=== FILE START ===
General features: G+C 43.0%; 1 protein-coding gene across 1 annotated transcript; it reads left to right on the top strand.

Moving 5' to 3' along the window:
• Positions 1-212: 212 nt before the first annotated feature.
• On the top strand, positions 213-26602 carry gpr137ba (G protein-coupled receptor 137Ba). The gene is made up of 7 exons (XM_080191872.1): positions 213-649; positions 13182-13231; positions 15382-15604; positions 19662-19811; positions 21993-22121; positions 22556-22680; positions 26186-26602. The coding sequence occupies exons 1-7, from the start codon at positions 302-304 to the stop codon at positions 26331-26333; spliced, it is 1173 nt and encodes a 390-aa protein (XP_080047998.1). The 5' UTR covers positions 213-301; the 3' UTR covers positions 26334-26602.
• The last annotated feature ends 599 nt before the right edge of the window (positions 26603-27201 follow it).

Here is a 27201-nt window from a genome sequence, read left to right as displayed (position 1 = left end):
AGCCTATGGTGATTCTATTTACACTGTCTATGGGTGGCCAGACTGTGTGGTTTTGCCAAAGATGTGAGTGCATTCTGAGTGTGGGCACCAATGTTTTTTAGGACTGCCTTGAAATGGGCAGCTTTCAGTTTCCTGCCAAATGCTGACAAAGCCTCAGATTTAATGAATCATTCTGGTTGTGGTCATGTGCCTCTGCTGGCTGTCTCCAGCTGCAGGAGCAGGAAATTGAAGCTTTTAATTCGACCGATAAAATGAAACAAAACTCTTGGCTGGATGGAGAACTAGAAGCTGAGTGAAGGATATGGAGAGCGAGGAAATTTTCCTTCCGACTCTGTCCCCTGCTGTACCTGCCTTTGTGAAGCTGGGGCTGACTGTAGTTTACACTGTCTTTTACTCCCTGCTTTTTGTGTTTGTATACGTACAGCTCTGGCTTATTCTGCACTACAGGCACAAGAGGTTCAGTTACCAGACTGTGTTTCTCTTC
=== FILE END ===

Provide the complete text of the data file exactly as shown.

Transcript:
General features: G+C 43.0%; 1 protein-coding gene across 1 annotated transcript; it reads left to right on the top strand.

Moving 5' to 3' along the window:
• Positions 1-212: 212 nt before the first annotated feature.
• On the top strand, positions 213-26602 carry gpr137ba (G protein-coupled receptor 137Ba). The gene is made up of 7 exons (XM_080191872.1): positions 213-649; positions 13182-13231; positions 15382-15604; positions 19662-19811; positions 21993-22121; positions 22556-22680; positions 26186-26602. The coding sequence occupies exons 1-7, from the start codon at positions 302-304 to the stop codon at positions 26331-26333; spliced, it is 1173 nt and encodes a 390-aa protein (XP_080047998.1). The 5' UTR covers positions 213-301; the 3' UTR covers positions 26334-26602.
• The last annotated feature ends 599 nt before the right edge of the window (positions 26603-27201 follow it).

Here is a 27201-nt window from a genome sequence, read left to right as displayed (position 1 = left end):
AGCCTATGGTGATTCTATTTACACTGTCTATGGGTGGCCAGACTGTGTGGTTTTGCCAAAGATGTGAGTGCATTCTGAGTGTGGGCACCAATGTTTTTTAGGACTGCCTTGAAATGGGCAGCTTTCAGTTTCCTGCCAAATGCTGACAAAGCCTCAGATTTAATGAATCATTCTGGTTGTGGTCATGTGCCTCTGCTGGCTGTCTCCAGCTGCAGGAGCAGGAAATTGAAGCTTTTAATTCGACCGATAAAATGAAACAAAACTCTTGGCTGGATGGAGAACTAGAAGCTGAGTGAAGGATATGGAGAGCGAGGAAATTTTCCTTCCGACTCTGTCCCCTGCTGTACCTGCCTTTGTGAAGCTGGGGCTGACTGTAGTTTACACTGTCTTTTACTCCCTGCTTTTTGTGTTTGTATACGTACAGCTCTGGCTTATTCTGCACTACAGGCACAAGAGGTTCAGTTACCAGACTGTGTTTCTCTTC